Besides of the grim public-health situation, officials cited concerns about several possibilities that were subsequently avoided in the weeks after the meeting. Those included the prospect that Congress wouldn’t agree on another virus-aid bill or that the U.K. and the European Union wouldn’t successfully conclude trade negotiations. Congress approved a $900 billion aid package later in December, and a new U.K.-EU trade deal was secured and came into force on Jan. 1.
Fed officials slashed their short-term interest rate to near zero in March as the coronavirus pandemic disrupted financial markets and the economy. They also launched an array of emergency lending programs and began large-scale purchases of government debt and mortgage securities.
At last month’s Fed meeting, officials updated their formal guidance around how long their asset purchases would continue, complementing a pledge in September that set a higher bar to raise interest rates.
The Fed has been buying $80 billion in Treasurys and $40 billion in mortgage bonds monthly since June. Until last month, the Fed had pledged to maintain those purchases “over coming months.” The central bank updated that guidance at the December meeting, stating the purchases would continue “until substantial further progress has been made” toward its broader employment and inflation goals.
This judgment would be “broad, qualitative and not based on specific numerical criteria or thresholds,” the minutes said.
The minutes also said all 17 Fed officials at the meeting supported the new guidance, which they believed “underscored the responsiveness of balance-sheet policy to unanticipated economic developments.”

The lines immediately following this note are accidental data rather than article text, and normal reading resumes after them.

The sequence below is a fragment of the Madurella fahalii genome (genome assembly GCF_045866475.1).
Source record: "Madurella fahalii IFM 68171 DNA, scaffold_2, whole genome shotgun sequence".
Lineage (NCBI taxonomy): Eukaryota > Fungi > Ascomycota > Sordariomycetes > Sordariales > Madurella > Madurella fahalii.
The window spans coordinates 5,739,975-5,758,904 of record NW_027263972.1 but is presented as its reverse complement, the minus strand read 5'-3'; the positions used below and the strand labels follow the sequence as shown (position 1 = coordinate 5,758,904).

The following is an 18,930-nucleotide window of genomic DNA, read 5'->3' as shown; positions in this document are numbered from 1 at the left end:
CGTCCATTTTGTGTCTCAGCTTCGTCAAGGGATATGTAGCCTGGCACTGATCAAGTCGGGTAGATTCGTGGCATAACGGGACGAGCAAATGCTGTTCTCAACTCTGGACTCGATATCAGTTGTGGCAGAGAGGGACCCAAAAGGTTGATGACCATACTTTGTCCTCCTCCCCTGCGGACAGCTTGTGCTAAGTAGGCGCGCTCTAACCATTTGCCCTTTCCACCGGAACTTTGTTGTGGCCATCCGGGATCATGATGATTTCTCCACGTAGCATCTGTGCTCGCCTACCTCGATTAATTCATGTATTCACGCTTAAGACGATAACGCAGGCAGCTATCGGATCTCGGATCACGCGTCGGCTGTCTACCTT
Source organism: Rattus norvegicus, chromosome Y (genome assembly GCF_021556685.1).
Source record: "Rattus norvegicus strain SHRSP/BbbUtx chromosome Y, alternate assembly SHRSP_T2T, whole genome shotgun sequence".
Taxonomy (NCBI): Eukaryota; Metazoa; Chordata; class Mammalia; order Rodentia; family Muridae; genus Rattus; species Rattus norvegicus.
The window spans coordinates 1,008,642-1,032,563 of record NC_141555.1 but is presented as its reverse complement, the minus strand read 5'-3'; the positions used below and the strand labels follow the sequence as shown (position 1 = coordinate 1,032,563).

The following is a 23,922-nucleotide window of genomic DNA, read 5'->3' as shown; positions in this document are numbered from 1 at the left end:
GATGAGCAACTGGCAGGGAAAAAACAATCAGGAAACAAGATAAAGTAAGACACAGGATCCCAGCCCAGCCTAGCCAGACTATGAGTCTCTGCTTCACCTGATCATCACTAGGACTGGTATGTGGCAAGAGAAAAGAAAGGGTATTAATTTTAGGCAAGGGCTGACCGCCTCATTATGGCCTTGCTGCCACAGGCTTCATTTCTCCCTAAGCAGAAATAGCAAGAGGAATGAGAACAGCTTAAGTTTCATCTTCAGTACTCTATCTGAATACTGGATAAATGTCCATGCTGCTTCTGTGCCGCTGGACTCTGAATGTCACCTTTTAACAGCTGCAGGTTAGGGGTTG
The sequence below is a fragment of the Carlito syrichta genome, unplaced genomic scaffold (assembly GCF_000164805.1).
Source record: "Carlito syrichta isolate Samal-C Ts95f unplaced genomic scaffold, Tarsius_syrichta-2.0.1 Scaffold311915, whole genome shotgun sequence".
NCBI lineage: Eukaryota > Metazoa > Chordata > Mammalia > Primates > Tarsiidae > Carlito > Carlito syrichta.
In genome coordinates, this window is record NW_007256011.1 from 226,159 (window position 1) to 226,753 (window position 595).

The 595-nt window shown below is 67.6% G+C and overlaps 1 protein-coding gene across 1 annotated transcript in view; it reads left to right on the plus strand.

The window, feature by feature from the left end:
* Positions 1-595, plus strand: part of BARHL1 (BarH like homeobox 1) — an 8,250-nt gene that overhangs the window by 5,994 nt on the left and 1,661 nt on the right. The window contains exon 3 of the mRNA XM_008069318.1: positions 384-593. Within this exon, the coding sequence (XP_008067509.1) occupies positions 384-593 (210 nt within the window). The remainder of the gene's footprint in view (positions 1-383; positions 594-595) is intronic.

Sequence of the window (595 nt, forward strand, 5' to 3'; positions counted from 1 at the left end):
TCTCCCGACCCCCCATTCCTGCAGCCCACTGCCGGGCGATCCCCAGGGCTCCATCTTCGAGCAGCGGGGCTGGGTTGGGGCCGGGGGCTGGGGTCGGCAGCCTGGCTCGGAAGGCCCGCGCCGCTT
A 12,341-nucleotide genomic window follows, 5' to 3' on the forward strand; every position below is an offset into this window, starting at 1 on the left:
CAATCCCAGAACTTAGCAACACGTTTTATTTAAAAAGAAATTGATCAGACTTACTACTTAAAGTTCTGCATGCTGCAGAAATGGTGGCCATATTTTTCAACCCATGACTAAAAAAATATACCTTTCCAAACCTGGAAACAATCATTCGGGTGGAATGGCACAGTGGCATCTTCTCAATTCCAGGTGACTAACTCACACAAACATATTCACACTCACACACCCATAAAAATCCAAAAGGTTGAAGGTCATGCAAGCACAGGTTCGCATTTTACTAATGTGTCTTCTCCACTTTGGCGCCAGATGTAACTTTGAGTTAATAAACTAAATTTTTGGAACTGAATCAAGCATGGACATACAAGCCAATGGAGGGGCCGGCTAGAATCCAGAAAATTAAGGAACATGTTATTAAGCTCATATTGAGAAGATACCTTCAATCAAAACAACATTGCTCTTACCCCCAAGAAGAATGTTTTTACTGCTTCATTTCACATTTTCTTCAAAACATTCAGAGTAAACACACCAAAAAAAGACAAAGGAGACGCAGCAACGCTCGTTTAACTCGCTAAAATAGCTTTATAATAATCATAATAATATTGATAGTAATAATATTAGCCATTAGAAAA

Projections released last month showed most officials don’t expect to reach the central bank’s employment and inflation goals for years, leading them to hold interest rates near zero for at least three more years despite a somewhat more optimistic economic outlook.
The minutes said the new guidance reflected officials’ intentions to commit to a longer period of near-zero rates and a larger asset portfolio if it took more time for the economy to recover from the downturn.
The goal of the Fed’s new guidance is to avoid the kind of market backlash that occurred in 2013, when then-Chairman Ben Bernanke suggested the central bank might soon taper its asset purchases. Investors thought the Fed was accelerating its plans to raise interest rates, sparking a sudden one-percentage-point jump in the 10-year Treasury yield that became known as the “taper tantrum.”
At a news conference last month, Fed Chairman Jerome Powell said when the central bank is close to meeting its new benchmark of substantial progress, “we will say so, undoubtedly, well in advance of any time when we would actually consider gradually tapering the pace of purchases.”
Several officials thought that once the Fed decided to begin reducing the pace of its asset purchases, it could follow the same sequence that occurred in 2013; it slowly reduced the pace of purchases for around a year before phasing them out.
In the run-up to last month’s meeting, some investors focused on whether the Fed might change the composition of its holdings by buying more Treasury securities with longer-term yields to hold those yields down, as it did during bond-buying programs last decade.
The minutes showed only two officials were open to making such a change, though officials said they could consider those adjustments later.
Mr. Powell said last month the Fed didn’t think such charges were appropriate because long-term rates are already very low, boosting sectors of the economy such as housing. “Interest-sensitive parts of the economy, they’re performing well,” he said. “The parts that are not performing well are not struggling from high interest rates. They’re struggling from exposure to Covid.”
Fed’s Daly Sees Central Bank Maintaining Its Bond-Buying Pace Through 2021
The San Francisco Fed chief says that another round of fiscal aid from the government shouldn’t overheat the economy.
Federal Reserve Bank of San Francisco leader Mary Daly said the U.S. central bank is unlikely to pull back on its bond-buying stimulus this year, and that another round of government aid shouldn’t overheat the economy.